Florida Memorial University and former Miami-Dade Commissioner Barbara Jordan have been linked for years.
FMU was one of the first entities that Jordan contacted after her 2004 election to the county commission. Jordan helped acquire $5 million in funding to help South Florida’s only Historically Black University build a multipurpose wellness center. And, at her final commission meeting, she petitioned for FMU to receive upwards of $500,000 of COVID-19 relief funding.
So when it came time to find a place to store the memorabilia she’s collected across her career, Jordan wanted it to stay home, in her district. The same one she faithfully served for 16 years.
FMU will house the Barbara J. Jordan Commissioner of Excellence Collection: “Labor, Learning, Leadership, and Legacy,” an assemblage of pictures, awards and other various items honoring one of Black Miami’s greatest advocates. The exhibit, located in FMU’s Nathan W. Collier Library, was unveiled Wednesday and will be accessible to the public for at least a year.
“I feel blessed that the community has shown me, demonstrated to me that they were watching and they appreciate my years of service,” Jordan said in an interview.
In addition to the exhibit, FMU announced a masterclass that uses Jordan’s life as a blueprint for students looking to learn about politics.
The collection itself takes viewers on an intimate journey through Jordan’s life and shows how her upbringing shaped her politics. Included are family portraits, a book of every piece of legislation she sponsored and even letters between her and her now-deceased husband Eddie Jordan.
“I just didn’t want the exhibit to be boring,” said Jordan, who saw it for the first time after cutting the ribbon Wednesday afternoon. The average college student wouldn’t “come just to look at an exhibit unless it’s tied to something that would explain things to them.”
Jordan, who termed out of the county commission in 2020, spent the last 50 years in the realm of public service. Her career in the public eye began first as an administrator, creating numerous youth-focused programs and organizations including the Greater Miami Service Corps. She was named assistant county manager in 1997.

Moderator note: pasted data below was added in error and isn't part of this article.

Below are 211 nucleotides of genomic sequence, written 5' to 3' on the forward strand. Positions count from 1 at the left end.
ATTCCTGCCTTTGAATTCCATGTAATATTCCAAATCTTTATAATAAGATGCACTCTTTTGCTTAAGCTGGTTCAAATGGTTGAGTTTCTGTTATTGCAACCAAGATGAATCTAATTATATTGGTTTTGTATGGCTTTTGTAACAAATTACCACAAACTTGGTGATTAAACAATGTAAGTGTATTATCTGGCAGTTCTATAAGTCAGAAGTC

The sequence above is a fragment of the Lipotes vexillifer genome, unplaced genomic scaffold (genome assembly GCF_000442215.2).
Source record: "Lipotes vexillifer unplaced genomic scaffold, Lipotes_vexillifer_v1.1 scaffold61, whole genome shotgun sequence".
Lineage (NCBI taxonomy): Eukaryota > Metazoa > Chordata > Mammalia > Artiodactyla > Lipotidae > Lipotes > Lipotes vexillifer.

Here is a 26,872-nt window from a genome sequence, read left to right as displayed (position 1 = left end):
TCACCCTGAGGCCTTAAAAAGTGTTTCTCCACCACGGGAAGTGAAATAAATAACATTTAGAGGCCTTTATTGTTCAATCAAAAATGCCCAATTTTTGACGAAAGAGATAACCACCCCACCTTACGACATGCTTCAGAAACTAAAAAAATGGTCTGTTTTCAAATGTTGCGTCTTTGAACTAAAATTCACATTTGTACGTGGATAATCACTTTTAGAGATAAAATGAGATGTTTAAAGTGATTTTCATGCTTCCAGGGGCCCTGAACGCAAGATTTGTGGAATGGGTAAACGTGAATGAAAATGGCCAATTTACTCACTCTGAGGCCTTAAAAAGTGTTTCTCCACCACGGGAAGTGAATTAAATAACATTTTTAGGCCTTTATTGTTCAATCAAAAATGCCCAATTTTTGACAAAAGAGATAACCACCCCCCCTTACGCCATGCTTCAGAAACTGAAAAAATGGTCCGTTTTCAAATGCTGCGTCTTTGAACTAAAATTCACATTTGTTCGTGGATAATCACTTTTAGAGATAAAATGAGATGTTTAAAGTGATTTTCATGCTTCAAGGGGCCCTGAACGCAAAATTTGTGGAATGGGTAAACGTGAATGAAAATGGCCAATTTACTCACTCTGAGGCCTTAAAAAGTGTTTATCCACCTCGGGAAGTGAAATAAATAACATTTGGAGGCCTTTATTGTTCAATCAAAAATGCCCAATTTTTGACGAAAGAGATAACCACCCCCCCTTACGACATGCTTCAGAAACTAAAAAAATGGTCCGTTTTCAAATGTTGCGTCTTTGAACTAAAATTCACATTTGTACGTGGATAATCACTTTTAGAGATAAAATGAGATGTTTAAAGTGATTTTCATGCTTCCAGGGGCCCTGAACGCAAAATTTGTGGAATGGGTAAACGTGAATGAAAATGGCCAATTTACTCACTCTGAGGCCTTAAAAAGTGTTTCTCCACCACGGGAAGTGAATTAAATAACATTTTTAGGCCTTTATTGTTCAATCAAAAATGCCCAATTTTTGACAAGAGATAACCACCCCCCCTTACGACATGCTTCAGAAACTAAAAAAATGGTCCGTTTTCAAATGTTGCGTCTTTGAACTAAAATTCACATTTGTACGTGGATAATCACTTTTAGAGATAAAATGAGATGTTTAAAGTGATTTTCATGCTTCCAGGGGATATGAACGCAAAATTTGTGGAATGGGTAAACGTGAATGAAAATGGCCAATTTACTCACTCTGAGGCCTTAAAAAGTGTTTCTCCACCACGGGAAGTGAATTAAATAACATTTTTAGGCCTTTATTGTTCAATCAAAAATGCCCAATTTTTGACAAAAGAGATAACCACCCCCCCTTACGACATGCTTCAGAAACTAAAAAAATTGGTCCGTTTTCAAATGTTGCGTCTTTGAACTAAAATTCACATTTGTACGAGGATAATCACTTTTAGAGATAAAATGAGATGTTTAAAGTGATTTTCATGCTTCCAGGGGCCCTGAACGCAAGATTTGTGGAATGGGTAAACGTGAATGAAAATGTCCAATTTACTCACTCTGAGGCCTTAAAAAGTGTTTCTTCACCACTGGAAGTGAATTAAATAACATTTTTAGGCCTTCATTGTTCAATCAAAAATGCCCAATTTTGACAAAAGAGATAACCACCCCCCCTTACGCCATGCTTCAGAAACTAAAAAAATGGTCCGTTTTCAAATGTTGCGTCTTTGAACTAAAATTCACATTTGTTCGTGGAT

By 2004, Jordan’s reputation had caught the attention of outgoing Commissioner Betty Ferguson, who advised her to run for her District 1 seat, which encompasses the cities of Opa-locka and Miami Gardens. Jordan’s interest in helping underserved communities blossomed as she helped lead the charge in developing workforce and affordable housing and secure investments for what would become the Amazon Fulfillment Center in Opa-locka, among many other things.
“A lot of times, the community doesn’t really understand what politics is all about and how politics impacts their lives,” Jordan continued.
Tameka Bradley Hobbs, an associate provost at FMU, called Jordan’s masterclass a “natural fit” for the university. Jordan herself won’t teach the entire masterclass but will be a guest speaker.
“It’s one thing to have an exhibition up on the wall but the opportunity to have a leader with a career and trajectory like Barbara Jordan interface with our students ... is just a tremendous [opportunity],” Hobbs said in an interview.
Miami-Dade Mayor Daniella Levine Cava, Commissioner Oliver Gilbert III and others shared kind words about Jordan prior to the collection’s unveiling. Levine Cava, who recounted just how much she has learned from Jordan, shared a quote from Ruth Bader Ginsburg that she felt her former colleague embodied.
“ ’Fight for the things that you care about,’ ” Levine Cava told an audience of 60. “ ’But do it in a way that will lead others to join you.’ ”